Martha Stewart will not be dining with us this Thanksgiving. She probably won’t come next year either. I am thankful, very thankful.
Shooting the Thanksgiving Turkey
Last year I had my chance to do the traditional thing of shooting my own turkey for Thanksgiving . . . you should have seen the people scatter in the meat department.
10 RULES FOR THANKSGIVING DINNER AT MY HOUSE
Print and give copy to each guests that enters your home.
1. Don’t get in line asking questions about the food. ‘Who made the potato salad? Is it egg in there? Are the greens fresh? Is the meat in the greens turkey or pork? Who made the macaroni and cheese? What kind of pie is that? Who made it? Ask one more question and I will punch you in your mouth, knocking out all your fronts so you won’t be able to eat anything.
2. If you can’t walk or are missing any limbs, sit your ass down until someone makes your plate for you. Dinner time is not the time for you to be independent. Nibble on them damn pecans and walnuts to hold you over until someone makes you a plate.
3. If you have kids under the age of twelve, I will escort their little asses to the basement and bring their food down to them. They are not gonna tear my damn house up this year. Tell them that they are not allowed upstairs until it’s time for Uncle Butchie to start telling family stories about their mommas and papas. If they come upstairs for any reason except for that they are bleeding to death, I will break a foot off in their asses!
4. There is going to be one prayer for Thanksgiving dinner! JUST ONE! We do not care that you are thankful that your 13 year old daughter gave birth to a healthy baby or your nephew just got out of jail. Save that talk for somebody who gives a damn. The time limit for the prayer is one minute. If you are still talking after that one minute is up, you will feel something hard come across your lips and they will be swollen for approximately 20 minutes.
5. Finish everything on your plate before you go up for seconds! If you don’t, you will be cursed out and asked to stay your greedy ass home next year!
6. BRING YOUR OWN TUPPERWARE!! Don’t let me catch you fixing yourself a plate in my good Tupperware knowing damn well that I will never see it again! Furthermore, if you didn’t bring anything over, don’t let me catch you making a plate period or there will be a misunderstanding.
7. What you came with is what you should leave with!! Do not leave my house with anything that doesn’t belong to you. EVERYBODY WILL BE SUBJECTED TO A BODY SEARCH COMING AND GOING OUT OF MY DOMAIN!!!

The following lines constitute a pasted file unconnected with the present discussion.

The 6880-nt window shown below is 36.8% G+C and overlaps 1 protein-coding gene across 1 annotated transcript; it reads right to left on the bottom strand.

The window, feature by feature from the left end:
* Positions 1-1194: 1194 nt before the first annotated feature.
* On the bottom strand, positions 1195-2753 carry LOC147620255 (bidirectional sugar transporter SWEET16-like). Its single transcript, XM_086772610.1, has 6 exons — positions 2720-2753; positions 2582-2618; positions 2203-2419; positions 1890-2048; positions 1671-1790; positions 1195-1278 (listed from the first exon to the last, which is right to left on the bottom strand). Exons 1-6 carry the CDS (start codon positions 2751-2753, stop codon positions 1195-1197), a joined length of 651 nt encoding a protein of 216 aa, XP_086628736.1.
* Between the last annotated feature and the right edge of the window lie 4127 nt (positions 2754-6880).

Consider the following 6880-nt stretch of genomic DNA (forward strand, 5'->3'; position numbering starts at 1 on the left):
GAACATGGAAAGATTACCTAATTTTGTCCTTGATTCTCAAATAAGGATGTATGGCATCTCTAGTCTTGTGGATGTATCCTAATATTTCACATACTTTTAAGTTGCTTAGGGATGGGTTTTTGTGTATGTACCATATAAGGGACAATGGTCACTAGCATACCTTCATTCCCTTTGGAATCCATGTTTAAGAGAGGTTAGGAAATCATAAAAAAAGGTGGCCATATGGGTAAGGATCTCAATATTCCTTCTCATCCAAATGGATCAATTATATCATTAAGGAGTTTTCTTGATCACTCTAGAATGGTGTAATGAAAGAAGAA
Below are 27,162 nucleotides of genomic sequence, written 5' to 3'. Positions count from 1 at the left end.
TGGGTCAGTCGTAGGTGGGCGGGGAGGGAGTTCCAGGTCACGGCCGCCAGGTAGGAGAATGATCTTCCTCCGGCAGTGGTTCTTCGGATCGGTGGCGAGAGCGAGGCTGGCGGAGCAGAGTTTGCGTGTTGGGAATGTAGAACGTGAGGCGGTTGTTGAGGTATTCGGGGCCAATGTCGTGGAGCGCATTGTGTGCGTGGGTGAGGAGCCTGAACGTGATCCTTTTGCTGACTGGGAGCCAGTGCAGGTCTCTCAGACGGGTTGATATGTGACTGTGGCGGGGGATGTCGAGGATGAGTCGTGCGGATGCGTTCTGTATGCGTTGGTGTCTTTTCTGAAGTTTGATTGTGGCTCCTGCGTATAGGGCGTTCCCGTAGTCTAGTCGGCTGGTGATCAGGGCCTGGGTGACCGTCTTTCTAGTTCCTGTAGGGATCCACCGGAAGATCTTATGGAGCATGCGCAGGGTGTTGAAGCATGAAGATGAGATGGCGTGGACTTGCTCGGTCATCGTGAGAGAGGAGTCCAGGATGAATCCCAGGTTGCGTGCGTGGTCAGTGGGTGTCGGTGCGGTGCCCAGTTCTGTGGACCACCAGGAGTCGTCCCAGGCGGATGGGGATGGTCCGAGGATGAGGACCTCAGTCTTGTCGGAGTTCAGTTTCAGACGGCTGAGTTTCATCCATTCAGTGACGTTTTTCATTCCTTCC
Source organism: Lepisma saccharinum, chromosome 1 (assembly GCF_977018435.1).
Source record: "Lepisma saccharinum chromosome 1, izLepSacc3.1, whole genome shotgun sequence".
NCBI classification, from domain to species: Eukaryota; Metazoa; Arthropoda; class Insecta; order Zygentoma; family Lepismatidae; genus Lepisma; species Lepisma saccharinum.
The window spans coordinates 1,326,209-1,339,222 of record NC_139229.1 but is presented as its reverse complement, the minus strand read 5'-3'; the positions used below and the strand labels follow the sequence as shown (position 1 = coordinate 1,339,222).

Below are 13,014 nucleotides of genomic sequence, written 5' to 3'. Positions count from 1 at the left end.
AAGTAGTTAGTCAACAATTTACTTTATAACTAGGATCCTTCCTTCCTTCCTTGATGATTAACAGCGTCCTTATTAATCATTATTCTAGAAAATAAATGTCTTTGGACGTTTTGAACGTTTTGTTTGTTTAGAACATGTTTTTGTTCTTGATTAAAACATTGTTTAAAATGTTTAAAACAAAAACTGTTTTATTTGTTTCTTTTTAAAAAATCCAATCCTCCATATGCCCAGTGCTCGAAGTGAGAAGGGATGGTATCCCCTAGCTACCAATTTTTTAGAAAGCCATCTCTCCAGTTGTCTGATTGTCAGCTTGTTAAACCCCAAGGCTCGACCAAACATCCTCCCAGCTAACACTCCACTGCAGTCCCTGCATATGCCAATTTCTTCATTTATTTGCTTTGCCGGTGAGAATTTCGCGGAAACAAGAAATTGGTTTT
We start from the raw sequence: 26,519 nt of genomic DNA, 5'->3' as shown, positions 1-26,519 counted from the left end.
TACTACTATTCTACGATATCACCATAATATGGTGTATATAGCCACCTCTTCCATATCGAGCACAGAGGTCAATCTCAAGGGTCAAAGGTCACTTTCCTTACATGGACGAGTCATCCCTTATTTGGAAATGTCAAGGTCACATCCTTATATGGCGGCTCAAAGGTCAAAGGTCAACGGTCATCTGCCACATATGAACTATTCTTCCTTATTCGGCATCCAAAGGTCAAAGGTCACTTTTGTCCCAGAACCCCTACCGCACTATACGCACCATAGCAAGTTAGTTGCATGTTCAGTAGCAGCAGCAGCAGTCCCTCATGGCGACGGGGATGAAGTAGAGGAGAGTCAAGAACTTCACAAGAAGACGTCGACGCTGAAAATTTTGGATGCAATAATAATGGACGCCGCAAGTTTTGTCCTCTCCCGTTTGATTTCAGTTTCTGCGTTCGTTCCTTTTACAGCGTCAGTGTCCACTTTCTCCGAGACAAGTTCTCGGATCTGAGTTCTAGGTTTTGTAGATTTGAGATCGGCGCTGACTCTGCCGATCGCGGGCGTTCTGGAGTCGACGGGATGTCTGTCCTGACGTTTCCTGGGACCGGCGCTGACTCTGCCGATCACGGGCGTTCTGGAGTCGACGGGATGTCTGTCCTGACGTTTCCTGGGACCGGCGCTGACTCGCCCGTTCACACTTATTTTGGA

8. Do not leave your kids so you can go hopping from house to house. This is not a DAYCARE CENTER! There will be a kid-parent roll call every ten minutes. Any parent that is not present at the time of roll call will have your child will be put outside until you come and get him or her. After 24 hours, I will call DHS on your ignorant ass!!
9. BOOK YOUR HOTEL ROOM BEFORE YOU COME INTO TOWN!! There will be no sleeping over at my house! You are to come and eat dinner and take your ass home or to your hotel room. EVERYBODY GETS KICK THE HELL OUT AT 11:00 pm. You will get a 15 minute warning bell ring.
10. Last but not least! ONE PLATE PER PERSON!! This is not a soup kitchen. I am not trying to feed your family until Christmas dinner! You will be supervised when you fix your plate. Anything over the appropriate amount will be charged to you before you leave. There will be a cash register at the door. Thanks to Cousin Alfred and his greedy ass family, we now have a credit card machine! So VISA and MASTERCARD are now being accepted. NO FOOD STAMPS OR DEBIT CARDS YET!
“Resumania” is a term coined by Mr. Robert Half, founder of RHI Consulting’s parent company, to describe the unintentional bloopers that often appear on job candidates’ resumes, job applications, and cover letters. Here’s some examples:
“I perform my job with effortless efficiency, effectiveness, efficacy, and expertise.”
(And an eye on the “e” section of the dictionary, evidently.)
“Insufficient writing skills, thought processes have slowed down some. If I am not one of the best, I will look for another opportunity.”
(No problem …)
“Seek challenges that test my mind and body, since the two are usually inseparable.”
(Glad to hear it.)
“My compensation should be at least equal to my age.”
(And bonuses “tied to” his shoe size?)